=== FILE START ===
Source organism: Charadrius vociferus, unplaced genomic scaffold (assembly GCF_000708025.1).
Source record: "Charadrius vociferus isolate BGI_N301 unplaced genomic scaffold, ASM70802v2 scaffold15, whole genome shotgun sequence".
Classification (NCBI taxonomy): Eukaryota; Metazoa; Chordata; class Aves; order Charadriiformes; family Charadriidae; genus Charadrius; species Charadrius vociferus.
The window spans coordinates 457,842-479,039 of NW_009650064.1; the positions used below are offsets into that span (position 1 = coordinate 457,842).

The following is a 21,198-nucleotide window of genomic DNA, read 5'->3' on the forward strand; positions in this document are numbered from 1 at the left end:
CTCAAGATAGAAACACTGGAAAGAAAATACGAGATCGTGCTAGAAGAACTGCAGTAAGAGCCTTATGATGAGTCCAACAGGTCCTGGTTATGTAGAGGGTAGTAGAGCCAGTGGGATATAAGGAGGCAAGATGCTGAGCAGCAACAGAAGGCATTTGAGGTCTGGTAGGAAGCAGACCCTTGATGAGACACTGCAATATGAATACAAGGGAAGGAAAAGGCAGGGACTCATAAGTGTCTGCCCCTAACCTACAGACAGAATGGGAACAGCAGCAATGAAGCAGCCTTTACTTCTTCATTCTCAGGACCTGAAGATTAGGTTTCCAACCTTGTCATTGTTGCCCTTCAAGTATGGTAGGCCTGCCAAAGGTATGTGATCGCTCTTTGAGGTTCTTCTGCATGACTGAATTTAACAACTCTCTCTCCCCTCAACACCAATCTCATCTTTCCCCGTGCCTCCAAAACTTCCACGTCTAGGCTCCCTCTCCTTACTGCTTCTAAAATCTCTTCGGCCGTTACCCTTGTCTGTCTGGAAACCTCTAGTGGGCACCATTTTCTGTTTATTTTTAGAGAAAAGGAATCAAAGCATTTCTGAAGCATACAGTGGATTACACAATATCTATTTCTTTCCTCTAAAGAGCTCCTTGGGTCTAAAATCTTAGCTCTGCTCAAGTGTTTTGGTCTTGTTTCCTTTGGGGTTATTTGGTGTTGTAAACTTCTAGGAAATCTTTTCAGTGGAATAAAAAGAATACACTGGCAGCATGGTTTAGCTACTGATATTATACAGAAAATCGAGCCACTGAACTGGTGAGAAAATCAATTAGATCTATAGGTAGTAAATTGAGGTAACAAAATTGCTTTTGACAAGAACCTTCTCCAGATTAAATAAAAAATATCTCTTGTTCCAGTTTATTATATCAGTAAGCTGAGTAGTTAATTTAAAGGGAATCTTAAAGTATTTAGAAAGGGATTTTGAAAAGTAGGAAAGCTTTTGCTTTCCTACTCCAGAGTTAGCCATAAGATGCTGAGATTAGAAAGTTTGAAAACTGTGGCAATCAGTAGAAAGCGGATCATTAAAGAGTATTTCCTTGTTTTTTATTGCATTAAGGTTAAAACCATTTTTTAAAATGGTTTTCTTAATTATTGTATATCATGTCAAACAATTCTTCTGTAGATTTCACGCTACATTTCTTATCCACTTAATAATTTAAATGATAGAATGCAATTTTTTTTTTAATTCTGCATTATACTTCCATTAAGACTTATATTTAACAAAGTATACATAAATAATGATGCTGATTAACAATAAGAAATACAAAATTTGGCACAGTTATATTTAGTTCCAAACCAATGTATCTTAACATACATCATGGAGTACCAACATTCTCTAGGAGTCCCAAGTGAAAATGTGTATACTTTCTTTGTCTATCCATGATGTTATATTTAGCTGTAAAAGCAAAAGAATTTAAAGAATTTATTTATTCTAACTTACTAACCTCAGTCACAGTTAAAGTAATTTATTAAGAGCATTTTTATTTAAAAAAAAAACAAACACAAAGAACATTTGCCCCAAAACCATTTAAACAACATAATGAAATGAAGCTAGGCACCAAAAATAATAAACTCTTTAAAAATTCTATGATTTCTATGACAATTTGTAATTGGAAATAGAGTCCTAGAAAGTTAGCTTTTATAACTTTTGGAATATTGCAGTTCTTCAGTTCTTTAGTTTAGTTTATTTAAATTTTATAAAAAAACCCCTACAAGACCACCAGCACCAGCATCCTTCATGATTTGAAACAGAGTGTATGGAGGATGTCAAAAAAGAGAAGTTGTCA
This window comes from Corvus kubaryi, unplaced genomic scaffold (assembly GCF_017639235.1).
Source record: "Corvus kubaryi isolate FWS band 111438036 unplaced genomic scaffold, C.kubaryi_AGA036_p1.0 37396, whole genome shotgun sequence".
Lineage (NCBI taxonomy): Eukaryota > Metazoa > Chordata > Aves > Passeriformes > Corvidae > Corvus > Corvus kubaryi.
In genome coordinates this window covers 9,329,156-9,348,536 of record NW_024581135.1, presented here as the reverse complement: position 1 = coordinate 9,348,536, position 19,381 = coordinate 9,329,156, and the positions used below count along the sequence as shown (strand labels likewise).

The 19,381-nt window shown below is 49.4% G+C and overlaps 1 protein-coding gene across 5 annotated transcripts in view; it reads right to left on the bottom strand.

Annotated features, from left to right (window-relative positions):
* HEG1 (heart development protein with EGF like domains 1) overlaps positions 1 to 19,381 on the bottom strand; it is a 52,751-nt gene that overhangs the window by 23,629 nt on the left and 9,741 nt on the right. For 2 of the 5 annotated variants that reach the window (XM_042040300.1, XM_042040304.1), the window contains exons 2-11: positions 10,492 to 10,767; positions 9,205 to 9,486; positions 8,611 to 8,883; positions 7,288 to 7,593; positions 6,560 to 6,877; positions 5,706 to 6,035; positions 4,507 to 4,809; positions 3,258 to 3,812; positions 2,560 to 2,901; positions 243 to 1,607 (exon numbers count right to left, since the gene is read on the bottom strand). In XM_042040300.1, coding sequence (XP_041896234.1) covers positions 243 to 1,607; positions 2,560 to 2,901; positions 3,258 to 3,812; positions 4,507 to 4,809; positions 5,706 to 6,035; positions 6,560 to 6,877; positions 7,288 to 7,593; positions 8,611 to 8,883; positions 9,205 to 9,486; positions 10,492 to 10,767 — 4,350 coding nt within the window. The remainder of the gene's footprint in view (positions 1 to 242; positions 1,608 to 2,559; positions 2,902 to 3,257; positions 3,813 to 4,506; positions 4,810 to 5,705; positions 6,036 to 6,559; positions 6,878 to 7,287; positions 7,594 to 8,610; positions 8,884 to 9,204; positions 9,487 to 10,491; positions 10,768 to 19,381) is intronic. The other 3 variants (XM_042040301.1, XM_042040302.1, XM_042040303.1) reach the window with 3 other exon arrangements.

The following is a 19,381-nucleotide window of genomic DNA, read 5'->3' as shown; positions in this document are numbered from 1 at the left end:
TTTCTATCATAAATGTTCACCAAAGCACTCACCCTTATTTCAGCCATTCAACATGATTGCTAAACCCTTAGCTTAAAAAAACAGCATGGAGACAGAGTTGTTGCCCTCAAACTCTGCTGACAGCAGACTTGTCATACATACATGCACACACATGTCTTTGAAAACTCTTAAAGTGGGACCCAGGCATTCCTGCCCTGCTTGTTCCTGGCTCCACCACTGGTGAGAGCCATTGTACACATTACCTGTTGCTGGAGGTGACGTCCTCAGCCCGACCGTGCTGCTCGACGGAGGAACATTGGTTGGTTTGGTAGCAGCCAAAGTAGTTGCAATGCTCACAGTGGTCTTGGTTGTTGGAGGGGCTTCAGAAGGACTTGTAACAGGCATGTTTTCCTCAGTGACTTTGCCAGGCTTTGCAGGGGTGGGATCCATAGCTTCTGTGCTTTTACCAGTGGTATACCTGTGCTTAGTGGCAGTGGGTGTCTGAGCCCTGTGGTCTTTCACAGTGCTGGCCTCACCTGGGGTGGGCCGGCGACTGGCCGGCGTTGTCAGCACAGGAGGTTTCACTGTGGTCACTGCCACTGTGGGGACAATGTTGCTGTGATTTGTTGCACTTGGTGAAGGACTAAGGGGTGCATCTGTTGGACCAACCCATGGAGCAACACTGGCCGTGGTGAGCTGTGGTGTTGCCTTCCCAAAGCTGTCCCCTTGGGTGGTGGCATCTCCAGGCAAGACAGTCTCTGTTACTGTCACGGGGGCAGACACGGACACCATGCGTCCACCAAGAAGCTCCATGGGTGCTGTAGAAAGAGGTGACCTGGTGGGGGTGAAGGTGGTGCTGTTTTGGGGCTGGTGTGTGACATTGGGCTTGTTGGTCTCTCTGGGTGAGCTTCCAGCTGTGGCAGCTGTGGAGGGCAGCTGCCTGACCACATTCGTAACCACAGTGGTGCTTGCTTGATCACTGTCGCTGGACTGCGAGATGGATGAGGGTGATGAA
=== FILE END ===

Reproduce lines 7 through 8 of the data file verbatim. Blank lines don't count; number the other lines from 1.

This window comes from Corvus kubaryi, unplaced genomic scaffold (assembly GCF_017639235.1).
Source record: "Corvus kubaryi isolate FWS band 111438036 unplaced genomic scaffold, C.kubaryi_AGA036_p1.0 37396, whole genome shotgun sequence".